Friday Afternoon Open Mike Session
|Open Mike Sharing (Video)|
Friday Night Plenary Session
7:30 p.m. Feb. 15 (Fri), 2013
Saturday Morning Plenary Session
9:00 a.m. Feb. 16 (Sat), 2013
|Plenary Session–Reaching The Japanese Business Community (Video)|
Third Seminar Section
10:30 p.m. Feb. 16 (Sat), 2013
A church that was on the verge of closing ten years ago was able to have a miraculous recovery. After the earthquake, it is shining the light of Christ in the midst of the disaster area. What are the keys for making this possible?
Bio: He was born in 1976, in Miyagi Prefecture, which had the most victims of the Great Eastern Japan Earthquake. From 1999, he has been the pastor of Oasis Chapel Rifu Christ Church in the town of Rifu, Miyagi. He is also the Representative for Oasis Life CARE, a disaster area relief organization. www.oasislifecare.org.
What You Can Do Before and After You Say Sayonara (Powerpoint)
Handout for What You can do Before and After You Say Sayonara
Did you know that Japanese are 30 times more receptive to the Gospel OUTSIDE of Japan? (No scientific proof.) However, when they return, 70-80% disappear from Christian fellowship. We can do something about this! We need to be proactive not only in evangelizing them, but in preparing them for their lives in Japan so that when they return, they don’t become survivors of faith but become ambassadors for Christ to bring His love, hope and peace to Japan. How can we better help ourselves so that we can minister to them before they return? What can we do after they return?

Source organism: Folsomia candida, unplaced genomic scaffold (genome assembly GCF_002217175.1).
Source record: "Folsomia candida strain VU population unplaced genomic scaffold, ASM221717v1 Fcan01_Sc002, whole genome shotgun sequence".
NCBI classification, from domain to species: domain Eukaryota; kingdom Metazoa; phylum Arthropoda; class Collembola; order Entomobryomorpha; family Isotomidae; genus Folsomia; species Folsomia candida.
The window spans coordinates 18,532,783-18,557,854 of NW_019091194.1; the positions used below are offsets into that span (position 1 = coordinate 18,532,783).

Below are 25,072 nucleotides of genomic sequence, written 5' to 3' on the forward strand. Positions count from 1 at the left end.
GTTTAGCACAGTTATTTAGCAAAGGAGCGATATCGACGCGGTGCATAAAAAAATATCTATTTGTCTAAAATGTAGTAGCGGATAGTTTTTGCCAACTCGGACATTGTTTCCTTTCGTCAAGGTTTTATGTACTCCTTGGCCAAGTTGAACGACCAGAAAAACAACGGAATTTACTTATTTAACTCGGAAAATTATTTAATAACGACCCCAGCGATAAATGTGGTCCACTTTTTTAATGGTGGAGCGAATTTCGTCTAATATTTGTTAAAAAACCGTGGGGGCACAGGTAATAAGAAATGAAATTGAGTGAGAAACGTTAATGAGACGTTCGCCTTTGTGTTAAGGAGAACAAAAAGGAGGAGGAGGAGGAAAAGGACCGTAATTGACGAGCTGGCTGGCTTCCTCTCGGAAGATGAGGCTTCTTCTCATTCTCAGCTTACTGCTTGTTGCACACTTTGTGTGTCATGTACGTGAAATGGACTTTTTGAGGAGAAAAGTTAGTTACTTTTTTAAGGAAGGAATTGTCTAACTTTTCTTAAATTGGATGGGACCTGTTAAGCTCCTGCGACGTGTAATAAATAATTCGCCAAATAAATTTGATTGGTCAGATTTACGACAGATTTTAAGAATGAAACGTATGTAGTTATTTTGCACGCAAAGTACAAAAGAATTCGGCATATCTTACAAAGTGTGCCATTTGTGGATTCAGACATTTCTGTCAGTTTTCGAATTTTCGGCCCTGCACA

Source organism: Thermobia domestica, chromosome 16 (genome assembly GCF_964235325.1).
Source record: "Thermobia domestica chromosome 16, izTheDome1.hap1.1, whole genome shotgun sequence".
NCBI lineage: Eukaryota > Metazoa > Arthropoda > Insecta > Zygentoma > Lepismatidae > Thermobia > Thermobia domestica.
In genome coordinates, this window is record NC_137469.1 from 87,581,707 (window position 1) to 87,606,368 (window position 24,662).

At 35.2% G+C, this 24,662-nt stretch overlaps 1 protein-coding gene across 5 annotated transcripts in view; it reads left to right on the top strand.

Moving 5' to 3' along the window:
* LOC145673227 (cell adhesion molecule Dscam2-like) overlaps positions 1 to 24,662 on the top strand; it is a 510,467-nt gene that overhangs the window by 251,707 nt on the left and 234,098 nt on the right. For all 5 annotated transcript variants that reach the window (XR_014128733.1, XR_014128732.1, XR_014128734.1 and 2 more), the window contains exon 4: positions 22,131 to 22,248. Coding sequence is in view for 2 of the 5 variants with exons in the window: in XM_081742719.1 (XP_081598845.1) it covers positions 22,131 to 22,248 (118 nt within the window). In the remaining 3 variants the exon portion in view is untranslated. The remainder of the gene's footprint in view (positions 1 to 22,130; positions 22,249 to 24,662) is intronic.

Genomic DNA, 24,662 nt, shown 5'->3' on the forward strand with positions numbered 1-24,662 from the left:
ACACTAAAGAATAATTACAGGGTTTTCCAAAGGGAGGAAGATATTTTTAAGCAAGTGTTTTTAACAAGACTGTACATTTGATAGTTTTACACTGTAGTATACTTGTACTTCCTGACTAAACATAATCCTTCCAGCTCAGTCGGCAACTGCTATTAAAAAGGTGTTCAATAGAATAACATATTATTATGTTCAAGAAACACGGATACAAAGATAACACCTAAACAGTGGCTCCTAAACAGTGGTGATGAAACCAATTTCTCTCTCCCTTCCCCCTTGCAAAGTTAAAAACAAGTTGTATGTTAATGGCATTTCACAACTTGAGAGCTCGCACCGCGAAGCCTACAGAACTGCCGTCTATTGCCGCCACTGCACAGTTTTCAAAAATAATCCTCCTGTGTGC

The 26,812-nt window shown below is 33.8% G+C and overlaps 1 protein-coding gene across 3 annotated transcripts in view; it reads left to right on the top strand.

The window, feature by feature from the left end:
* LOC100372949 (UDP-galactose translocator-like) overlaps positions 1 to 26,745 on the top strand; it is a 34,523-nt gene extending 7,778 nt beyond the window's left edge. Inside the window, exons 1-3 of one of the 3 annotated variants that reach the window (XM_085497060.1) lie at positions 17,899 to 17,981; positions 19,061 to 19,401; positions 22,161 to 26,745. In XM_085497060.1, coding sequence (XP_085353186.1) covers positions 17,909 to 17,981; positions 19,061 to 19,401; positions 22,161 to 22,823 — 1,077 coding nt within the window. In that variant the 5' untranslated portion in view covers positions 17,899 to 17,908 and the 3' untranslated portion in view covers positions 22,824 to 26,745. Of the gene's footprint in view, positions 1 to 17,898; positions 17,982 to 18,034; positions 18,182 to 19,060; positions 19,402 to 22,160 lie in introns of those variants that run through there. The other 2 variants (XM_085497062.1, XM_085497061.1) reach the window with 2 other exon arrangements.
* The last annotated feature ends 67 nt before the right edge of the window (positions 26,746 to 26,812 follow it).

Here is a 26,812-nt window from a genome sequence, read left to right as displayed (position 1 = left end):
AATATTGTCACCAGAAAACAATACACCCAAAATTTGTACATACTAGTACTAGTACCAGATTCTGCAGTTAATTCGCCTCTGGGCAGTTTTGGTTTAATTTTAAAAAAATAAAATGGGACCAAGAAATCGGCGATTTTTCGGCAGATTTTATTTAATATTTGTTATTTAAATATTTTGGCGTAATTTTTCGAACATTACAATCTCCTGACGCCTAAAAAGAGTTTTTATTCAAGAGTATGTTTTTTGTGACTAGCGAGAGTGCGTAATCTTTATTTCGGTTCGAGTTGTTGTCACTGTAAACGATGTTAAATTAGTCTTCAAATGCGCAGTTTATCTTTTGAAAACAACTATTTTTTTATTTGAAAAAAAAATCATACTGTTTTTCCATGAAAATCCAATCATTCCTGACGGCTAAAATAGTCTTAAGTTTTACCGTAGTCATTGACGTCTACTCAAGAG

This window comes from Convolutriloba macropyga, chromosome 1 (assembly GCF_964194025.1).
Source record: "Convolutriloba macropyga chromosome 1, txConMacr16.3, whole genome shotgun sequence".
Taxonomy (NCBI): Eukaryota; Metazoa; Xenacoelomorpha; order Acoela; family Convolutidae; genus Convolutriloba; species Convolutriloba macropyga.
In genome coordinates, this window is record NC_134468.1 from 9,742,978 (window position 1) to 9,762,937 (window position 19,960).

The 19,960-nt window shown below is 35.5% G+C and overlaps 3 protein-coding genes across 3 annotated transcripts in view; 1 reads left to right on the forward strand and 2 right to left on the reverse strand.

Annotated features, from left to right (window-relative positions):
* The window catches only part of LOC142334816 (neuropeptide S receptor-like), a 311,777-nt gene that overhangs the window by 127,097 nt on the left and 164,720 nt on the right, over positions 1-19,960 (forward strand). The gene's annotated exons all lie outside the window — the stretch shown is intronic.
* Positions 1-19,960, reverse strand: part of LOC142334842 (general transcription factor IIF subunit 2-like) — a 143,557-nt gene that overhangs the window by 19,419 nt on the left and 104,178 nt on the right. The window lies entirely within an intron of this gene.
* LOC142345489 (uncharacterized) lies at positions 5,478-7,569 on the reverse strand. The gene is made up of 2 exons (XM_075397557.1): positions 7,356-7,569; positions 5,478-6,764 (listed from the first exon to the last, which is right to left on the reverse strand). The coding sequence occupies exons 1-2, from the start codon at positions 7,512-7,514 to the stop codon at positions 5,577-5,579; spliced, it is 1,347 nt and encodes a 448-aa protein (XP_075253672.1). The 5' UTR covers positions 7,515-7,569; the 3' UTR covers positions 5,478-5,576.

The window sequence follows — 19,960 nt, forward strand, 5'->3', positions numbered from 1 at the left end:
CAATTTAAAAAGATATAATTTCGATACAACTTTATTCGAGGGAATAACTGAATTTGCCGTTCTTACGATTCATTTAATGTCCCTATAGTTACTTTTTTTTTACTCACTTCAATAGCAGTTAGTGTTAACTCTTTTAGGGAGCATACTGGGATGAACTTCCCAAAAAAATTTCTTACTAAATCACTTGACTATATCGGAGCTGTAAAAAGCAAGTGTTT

Bio: Setsu was born and raised in a pastor’s family in Kishiwada, Osaka. From the time she was 15 years old and her family moved to Hawaii, she has lived in the U.S. She was involved in evangelizing international students as a high school student and went on to study at Fuller Seminary, rededicating herself to the Lord during Urbana 90. She was led to JCFN where she has been a full-time staff worker since 1994. She married Masaomi Shimizu in June, 2011.
Darien gave a similar presentation at the 2009 International RJC Conference. You can follow his powerpoint presentation here. Japanese and American Culture Clash
No two cultures differ quite as much as American and Japanese culture. It’s no wonder why Americans and Japanese have such a difficult time understanding each other. This presentation, based on Nancy Sakamoto’s Polite Fictions , attempts to bridge the gap by getting to the root of our cultural misunderstandings. Seminar materials will cause you to think and will begin to break down the wall of frustration you might have in trying to understand your Japanese/American counterpart.
Bio: Darien served as a missionary to Japan for 15 years working as a teacher and assisting with church planting. He has a Biblical Studies degree from Bethany University and a Masters degree in Linguistics from University of Surrey. Darien lives in Northern California with his wife and daughter where they own and operate Monarch Christian Schools.